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Originally published June 25, 2012 at 4:42 AM | Page modified June 25, 2012 at 9:41 AM

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Germany rebuffs Obama's economic advice, cites U.S. deficit

Germany's finance minister is rejecting U.S. President Barack Obama's calls on Europe to move faster in fighting its debt crisis, telling him to get the American deficit under control instead.

The Associated Press

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BERLIN —

Germany's finance minister is rejecting U.S. President Barack Obama's calls on Europe to move faster in fighting its debt crisis, telling him to get the American deficit under control instead.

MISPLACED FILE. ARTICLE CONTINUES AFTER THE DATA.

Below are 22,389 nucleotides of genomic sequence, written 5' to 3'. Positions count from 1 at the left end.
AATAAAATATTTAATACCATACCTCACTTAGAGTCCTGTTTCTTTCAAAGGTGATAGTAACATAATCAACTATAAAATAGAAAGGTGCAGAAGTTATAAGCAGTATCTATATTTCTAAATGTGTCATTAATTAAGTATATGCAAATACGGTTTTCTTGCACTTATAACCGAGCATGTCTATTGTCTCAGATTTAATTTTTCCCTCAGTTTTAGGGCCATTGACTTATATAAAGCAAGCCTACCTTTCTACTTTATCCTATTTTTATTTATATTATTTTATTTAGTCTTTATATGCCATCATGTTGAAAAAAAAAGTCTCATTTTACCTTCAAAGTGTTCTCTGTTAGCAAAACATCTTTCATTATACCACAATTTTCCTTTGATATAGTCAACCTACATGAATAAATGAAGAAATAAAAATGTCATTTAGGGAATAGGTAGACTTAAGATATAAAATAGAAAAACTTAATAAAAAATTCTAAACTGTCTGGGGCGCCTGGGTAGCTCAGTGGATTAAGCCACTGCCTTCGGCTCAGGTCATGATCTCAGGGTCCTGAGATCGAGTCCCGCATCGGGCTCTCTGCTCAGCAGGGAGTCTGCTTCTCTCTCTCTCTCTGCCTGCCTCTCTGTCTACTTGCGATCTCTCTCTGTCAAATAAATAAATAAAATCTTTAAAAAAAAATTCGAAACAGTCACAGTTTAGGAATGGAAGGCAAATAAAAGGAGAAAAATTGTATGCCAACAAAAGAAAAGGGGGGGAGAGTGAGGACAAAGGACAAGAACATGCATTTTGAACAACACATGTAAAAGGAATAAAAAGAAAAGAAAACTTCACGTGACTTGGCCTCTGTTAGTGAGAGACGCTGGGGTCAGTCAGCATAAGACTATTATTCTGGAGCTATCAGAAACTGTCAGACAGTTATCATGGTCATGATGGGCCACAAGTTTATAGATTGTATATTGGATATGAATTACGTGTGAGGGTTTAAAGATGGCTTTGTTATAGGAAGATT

Wolfgang Schaeuble told public broadcaster ZDF in an interview late Sunday that "people are always very quick at giving others advice."

He says: "Mr. Obama should first of all take care of reducing the American deficit, which is higher than in the eurozone."

Obama and other leaders fear an escalating crisis in Europe could drag down the world economy.

The 17-nation eurozone is struggling to overhaul its institutions and streamline its decision making to restore investors' confidence. The bloc's debt relative to its economic output stands at about 80 percent, while it is about 100 percent in the U.S.

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